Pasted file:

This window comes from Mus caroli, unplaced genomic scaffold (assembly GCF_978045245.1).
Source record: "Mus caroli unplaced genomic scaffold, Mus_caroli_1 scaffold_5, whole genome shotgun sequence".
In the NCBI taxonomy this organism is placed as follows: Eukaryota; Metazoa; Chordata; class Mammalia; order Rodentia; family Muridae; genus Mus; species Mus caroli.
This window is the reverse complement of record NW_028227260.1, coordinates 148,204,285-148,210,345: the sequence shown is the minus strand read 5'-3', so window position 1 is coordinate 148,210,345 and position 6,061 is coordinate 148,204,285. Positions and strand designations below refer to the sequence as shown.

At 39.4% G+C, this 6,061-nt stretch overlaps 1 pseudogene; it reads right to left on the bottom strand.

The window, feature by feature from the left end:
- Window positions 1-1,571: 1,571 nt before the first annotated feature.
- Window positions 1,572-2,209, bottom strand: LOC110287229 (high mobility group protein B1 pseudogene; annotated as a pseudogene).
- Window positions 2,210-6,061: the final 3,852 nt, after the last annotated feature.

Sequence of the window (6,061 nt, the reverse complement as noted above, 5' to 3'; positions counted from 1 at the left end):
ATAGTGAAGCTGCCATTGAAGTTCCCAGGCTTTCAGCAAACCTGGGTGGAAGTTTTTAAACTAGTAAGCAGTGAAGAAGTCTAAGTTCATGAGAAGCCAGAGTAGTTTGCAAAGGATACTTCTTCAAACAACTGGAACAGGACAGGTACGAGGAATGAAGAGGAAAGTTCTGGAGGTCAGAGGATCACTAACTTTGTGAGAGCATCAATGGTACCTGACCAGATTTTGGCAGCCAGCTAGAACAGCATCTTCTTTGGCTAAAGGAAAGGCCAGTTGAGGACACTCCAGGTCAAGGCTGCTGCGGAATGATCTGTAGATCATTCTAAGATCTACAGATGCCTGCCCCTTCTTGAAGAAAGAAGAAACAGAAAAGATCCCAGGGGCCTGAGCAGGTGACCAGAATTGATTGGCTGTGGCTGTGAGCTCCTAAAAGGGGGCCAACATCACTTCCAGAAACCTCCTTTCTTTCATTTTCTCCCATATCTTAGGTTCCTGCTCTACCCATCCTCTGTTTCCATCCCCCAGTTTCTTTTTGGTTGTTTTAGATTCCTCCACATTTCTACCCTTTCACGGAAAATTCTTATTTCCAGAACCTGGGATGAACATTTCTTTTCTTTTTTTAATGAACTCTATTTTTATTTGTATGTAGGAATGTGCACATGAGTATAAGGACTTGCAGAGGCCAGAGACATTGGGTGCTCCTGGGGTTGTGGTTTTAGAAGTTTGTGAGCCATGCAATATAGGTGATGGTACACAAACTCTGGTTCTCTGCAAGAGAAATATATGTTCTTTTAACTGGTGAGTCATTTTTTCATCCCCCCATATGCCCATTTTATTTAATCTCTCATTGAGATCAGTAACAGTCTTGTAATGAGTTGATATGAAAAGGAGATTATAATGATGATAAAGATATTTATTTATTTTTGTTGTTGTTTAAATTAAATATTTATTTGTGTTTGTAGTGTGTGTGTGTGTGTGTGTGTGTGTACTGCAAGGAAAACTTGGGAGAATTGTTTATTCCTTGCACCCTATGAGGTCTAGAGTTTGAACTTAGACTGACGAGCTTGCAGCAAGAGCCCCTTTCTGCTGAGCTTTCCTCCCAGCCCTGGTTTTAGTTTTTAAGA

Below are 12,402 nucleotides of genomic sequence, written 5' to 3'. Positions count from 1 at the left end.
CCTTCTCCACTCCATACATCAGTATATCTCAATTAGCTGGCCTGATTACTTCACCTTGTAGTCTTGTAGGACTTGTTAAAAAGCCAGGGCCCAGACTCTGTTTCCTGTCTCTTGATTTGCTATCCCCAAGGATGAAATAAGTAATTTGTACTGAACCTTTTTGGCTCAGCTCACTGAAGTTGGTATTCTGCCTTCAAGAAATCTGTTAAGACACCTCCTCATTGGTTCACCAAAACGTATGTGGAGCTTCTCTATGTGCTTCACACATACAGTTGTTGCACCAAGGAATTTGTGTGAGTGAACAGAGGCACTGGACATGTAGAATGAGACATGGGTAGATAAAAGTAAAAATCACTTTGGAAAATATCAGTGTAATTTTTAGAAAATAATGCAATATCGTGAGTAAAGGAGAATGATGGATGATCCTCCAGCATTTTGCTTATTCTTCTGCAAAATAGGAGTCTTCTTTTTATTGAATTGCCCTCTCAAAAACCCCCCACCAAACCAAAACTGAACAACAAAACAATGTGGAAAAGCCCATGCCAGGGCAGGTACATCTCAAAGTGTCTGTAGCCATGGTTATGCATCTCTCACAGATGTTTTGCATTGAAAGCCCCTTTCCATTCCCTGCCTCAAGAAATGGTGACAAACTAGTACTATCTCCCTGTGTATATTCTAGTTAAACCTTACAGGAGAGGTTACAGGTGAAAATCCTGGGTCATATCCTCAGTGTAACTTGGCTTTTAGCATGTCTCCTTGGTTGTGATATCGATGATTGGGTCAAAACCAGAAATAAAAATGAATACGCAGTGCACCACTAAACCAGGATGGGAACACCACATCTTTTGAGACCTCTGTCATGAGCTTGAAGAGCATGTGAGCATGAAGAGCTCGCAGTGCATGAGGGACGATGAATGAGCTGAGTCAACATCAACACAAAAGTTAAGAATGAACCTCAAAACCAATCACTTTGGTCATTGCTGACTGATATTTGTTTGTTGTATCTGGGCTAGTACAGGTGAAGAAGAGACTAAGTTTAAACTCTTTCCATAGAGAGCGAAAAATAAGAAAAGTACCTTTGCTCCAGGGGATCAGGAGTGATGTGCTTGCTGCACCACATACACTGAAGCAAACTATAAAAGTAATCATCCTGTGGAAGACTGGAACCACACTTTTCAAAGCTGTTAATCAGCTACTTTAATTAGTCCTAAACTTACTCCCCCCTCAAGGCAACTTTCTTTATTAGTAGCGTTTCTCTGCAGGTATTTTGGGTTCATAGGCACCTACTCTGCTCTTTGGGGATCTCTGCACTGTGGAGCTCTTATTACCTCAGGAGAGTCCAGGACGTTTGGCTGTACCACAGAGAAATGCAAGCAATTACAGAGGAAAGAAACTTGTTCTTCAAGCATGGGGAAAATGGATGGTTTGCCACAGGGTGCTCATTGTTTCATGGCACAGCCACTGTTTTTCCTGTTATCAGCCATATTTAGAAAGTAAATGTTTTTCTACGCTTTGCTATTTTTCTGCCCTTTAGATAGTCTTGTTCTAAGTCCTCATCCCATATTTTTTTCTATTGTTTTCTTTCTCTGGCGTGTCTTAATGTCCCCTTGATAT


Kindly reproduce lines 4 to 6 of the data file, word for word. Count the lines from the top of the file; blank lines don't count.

This window is the reverse complement of record NW_028227260.1, coordinates 148,204,285-148,210,345: the sequence shown is the minus strand read 5'-3', so window position 1 is coordinate 148,210,345 and position 6,061 is coordinate 148,204,285. Positions and strand designations below refer to the sequence as shown.

At 39.4% G+C, this 6,061-nt stretch overlaps 1 pseudogene; it reads right to left on the bottom strand.

The window, feature by feature from the left end: